Southeastern Seminary’s Edgar Aponte Shares How the United States Can Support Latin and South American Evangelicalism

Edgar Aponte
Edgar Aponte

The Context
In 1996, Guatemalan singer-songwriter Ricardo Arjona released “Si el norte fuera el sur” (If the north were the south). In this song, in a type of Willie Nelson spirit, Arjona explores and criticizes the cultural-political differences as well as the relationship between the United States and Latin America. There are tons of similarities between the North and the South—at the end we are both westerners. Yet we have different cultures, different mindsets and different heritages.

While Evangelicalism reached the North through the theology of men like John Cotton, Thomas Hooker and Roger Williams, in Latin America it has been through the theology of people like E. W. Kenyon, Kenneth Hagin and Kathryn Kuhlman. Thus evangelicalism in Latin America is an amalgamation of positive thinking, prosperity gospel, theological moralism, subjectivism, with a touch of anti-intellectualism. Despite this heritage, in recent decades we have seen a recent awakening for sound evangelical teaching, something that should be cherished and we should praise God for.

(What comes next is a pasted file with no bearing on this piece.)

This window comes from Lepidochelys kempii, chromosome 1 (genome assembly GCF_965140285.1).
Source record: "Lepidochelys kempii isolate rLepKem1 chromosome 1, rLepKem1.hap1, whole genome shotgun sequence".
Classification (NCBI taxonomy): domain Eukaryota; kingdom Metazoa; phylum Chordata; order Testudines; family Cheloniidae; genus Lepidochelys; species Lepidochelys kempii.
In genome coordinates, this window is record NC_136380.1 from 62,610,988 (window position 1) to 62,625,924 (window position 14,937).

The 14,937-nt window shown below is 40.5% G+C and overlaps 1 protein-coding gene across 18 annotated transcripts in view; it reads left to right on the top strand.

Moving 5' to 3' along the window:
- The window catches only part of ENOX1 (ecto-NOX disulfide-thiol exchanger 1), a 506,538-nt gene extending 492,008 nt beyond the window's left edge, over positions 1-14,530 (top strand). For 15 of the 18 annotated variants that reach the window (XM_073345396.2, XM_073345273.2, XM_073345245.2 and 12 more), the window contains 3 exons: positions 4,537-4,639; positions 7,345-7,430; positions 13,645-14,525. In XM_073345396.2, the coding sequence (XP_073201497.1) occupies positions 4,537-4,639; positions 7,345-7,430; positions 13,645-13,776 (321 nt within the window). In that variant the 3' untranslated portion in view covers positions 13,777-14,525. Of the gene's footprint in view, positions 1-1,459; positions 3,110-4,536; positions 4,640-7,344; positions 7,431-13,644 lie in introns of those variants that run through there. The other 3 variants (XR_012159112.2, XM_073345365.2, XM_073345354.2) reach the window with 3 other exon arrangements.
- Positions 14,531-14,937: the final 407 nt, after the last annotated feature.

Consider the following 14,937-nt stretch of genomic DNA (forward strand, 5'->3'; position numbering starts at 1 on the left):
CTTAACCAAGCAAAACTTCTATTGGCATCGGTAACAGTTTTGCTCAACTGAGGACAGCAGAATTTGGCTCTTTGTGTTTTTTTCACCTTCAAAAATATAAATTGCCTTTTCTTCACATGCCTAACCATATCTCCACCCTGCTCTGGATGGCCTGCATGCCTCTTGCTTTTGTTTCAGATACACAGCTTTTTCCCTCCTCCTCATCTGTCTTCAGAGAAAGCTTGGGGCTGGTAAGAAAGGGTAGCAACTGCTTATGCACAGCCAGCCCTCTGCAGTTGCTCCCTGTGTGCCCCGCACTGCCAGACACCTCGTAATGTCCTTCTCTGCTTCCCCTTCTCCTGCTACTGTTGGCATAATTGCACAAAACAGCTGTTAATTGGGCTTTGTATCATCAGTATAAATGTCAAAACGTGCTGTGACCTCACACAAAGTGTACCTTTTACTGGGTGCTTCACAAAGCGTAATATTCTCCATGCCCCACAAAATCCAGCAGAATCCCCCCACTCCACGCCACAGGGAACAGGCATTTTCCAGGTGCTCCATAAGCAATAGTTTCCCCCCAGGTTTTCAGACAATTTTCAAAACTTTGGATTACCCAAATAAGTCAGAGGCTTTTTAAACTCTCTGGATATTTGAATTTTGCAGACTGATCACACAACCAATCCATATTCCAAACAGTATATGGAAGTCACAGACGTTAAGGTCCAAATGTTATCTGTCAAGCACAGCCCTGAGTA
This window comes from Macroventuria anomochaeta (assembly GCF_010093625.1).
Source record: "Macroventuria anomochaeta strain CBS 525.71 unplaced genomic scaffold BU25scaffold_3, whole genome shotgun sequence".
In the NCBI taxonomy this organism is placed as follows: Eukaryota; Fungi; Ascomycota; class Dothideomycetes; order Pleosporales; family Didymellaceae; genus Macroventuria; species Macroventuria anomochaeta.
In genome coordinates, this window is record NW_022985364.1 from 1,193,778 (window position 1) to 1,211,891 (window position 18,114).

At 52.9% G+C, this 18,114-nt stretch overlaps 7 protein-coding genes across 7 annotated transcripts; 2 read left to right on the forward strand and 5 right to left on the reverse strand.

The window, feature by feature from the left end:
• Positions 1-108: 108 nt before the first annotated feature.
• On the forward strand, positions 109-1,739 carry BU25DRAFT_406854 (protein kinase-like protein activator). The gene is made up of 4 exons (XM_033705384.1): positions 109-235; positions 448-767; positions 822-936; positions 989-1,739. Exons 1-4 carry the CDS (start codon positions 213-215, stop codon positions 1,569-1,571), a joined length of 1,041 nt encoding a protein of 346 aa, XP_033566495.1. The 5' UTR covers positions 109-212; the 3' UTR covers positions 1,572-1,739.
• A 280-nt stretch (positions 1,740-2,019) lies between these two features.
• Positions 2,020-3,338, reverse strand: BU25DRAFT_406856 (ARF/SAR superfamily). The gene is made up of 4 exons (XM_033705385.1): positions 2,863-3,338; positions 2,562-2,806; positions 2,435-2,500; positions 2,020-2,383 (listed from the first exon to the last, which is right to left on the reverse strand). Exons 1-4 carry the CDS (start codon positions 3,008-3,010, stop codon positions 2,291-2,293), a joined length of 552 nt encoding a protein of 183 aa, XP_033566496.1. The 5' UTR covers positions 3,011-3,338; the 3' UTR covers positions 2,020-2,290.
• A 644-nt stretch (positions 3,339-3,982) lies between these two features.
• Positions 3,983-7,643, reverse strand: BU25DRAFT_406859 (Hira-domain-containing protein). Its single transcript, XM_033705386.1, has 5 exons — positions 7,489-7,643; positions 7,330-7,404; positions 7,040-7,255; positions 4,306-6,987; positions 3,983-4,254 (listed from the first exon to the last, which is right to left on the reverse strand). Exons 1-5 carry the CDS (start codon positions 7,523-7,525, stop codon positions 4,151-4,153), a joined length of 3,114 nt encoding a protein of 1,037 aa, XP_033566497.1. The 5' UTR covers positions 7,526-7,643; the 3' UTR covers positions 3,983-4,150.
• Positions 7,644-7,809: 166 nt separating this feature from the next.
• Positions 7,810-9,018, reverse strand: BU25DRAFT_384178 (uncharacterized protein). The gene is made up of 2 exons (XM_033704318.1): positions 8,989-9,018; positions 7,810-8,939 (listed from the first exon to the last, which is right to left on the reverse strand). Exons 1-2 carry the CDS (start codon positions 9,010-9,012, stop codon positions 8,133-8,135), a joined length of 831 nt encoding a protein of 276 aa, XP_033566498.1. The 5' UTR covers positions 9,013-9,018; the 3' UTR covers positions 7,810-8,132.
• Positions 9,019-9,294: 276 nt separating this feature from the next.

When confronted with the above situation, some people ask: but what about the hundreds of missionaries the American churches have sent over the last 60 years to different countries in Latin America?

Two things: first, not all missionaries were thorough evangelicals; some looked more like “peace Corps volunteers” than William Carey type missionaries. Second, most missionaries went to particular people groups rather than to the main cities. In doing so we limit our missionary work to the secluded areas, leaving the rest of the country unevangelized. However, we are grateful for their faithful work in remote places like the jungles of South America. It is a type of work that we should encourage and keep supporting.

As a consequence of these two phenomenons, a heritage of deficient theology and a missionary work concentrated in indigenous places, the South has been characterized by a theological illiteracy. Therefore, making pastors easy targets of distortions like the name it, claim it and grab it ‘gospel.’ When pastors and churches are not grounded in a solid theological foundation, any wind of false teaching will sweep them away.

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SOURCE: Christianity Today
Edgar Aponte

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